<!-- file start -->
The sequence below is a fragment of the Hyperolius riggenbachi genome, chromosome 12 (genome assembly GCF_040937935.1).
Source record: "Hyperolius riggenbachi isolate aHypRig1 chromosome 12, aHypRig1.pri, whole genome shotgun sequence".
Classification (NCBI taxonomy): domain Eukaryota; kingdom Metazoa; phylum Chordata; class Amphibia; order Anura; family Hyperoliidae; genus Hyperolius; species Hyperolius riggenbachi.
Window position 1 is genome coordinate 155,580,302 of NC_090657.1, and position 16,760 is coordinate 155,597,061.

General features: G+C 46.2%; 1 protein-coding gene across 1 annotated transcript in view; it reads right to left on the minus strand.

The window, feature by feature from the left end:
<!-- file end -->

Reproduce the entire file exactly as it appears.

The sequence below is a fragment of the Hyperolius riggenbachi genome, chromosome 12 (genome assembly GCF_040937935.1).
Source record: "Hyperolius riggenbachi isolate aHypRig1 chromosome 12, aHypRig1.pri, whole genome shotgun sequence".
Classification (NCBI taxonomy): domain Eukaryota; kingdom Metazoa; phylum Chordata; class Amphibia; order Anura; family Hyperoliidae; genus Hyperolius; species Hyperolius riggenbachi.
Window position 1 is genome coordinate 155,580,302 of NC_090657.1, and position 16,760 is coordinate 155,597,061.

General features: G+C 46.2%; 1 protein-coding gene across 1 annotated transcript in view; it reads right to left on the minus strand.

The window, feature by feature from the left end: